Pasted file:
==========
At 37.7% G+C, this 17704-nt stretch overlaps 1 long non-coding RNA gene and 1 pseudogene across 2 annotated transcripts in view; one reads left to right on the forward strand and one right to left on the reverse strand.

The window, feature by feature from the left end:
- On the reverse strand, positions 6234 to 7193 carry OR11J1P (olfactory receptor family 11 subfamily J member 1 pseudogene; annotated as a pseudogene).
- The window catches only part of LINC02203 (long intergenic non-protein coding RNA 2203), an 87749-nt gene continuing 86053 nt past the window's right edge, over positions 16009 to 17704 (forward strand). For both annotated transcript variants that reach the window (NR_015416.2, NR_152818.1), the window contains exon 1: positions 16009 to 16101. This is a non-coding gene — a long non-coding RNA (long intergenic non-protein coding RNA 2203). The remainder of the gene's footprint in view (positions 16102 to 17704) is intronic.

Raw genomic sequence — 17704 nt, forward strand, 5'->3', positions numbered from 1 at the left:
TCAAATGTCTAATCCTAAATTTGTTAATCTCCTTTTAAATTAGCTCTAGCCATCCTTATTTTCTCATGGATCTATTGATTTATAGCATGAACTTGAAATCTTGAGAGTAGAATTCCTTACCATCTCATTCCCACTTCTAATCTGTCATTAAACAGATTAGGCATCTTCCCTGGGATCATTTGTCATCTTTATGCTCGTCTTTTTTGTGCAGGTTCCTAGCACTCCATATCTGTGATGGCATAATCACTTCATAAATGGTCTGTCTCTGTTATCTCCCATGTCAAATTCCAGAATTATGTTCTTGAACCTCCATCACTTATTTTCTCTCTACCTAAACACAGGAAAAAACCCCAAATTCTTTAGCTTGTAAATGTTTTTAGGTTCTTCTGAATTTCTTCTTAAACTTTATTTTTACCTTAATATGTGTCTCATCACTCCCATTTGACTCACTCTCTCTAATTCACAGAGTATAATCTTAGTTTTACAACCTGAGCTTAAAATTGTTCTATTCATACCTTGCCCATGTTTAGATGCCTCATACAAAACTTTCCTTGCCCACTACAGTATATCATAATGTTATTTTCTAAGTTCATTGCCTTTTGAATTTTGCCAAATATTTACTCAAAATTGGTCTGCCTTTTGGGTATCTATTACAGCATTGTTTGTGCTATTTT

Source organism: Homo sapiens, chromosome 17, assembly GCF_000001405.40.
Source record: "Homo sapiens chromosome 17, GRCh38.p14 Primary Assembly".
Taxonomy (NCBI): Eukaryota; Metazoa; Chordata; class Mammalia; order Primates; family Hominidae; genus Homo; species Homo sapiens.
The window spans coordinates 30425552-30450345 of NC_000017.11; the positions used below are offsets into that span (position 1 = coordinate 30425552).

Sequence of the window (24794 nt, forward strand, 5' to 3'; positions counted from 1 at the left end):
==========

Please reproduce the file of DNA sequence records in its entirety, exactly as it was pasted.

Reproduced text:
At 37.7% G+C, this 17704-nt stretch overlaps 1 long non-coding RNA gene and 1 pseudogene across 2 annotated transcripts in view; one reads left to right on the forward strand and one right to left on the reverse strand.

The window, feature by feature from the left end:
- On the reverse strand, positions 6234 to 7193 carry OR11J1P (olfactory receptor family 11 subfamily J member 1 pseudogene; annotated as a pseudogene).
- The window catches only part of LINC02203 (long intergenic non-protein coding RNA 2203), an 87749-nt gene continuing 86053 nt past the window's right edge, over positions 16009 to 17704 (forward strand). For both annotated transcript variants that reach the window (NR_015416.2, NR_152818.1), the window contains exon 1: positions 16009 to 16101. This is a non-coding gene — a long non-coding RNA (long intergenic non-protein coding RNA 2203). The remainder of the gene's footprint in view (positions 16102 to 17704) is intronic.

Raw genomic sequence — 17704 nt, forward strand, 5'->3', positions numbered from 1 at the left:
TCAAATGTCTAATCCTAAATTTGTTAATCTCCTTTTAAATTAGCTCTAGCCATCCTTATTTTCTCATGGATCTATTGATTTATAGCATGAACTTGAAATCTTGAGAGTAGAATTCCTTACCATCTCATTCCCACTTCTAATCTGTCATTAAACAGATTAGGCATCTTCCCTGGGATCATTTGTCATCTTTATGCTCGTCTTTTTTGTGCAGGTTCCTAGCACTCCATATCTGTGATGGCATAATCACTTCATAAATGGTCTGTCTCTGTTATCTCCCATGTCAAATTCCAGAATTATGTTCTTGAACCTCCATCACTTATTTTCTCTCTACCTAAACACAGGAAAAAACCCCAAATTCTTTAGCTTGTAAATGTTTTTAGGTTCTTCTGAATTTCTTCTTAAACTTTATTTTTACCTTAATATGTGTCTCATCACTCCCATTTGACTCACTCTCTCTAATTCACAGAGTATAATCTTAGTTTTACAACCTGAGCTTAAAATTGTTCTATTCATACCTTGCCCATGTTTAGATGCCTCATACAAAACTTTCCTTGCCCACTACAGTATATCATAATGTTATTTTCTAAGTTCATTGCCTTTTGAATTTTGCCAAATATTTACTCAAAATTGGTCTGCCTTTTGGGTATCTATTACAGCATTGTTTGTGCTATTTT

Source organism: Homo sapiens, chromosome 17, assembly GCF_000001405.40.
Source record: "Homo sapiens chromosome 17, GRCh38.p14 Primary Assembly".
Taxonomy (NCBI): Eukaryota; Metazoa; Chordata; class Mammalia; order Primates; family Hominidae; genus Homo; species Homo sapiens.
The window spans coordinates 30425552-30450345 of NC_000017.11; the positions used below are offsets into that span (position 1 = coordinate 30425552).

Sequence of the window (24794 nt, forward strand, 5' to 3'; positions counted from 1 at the left end):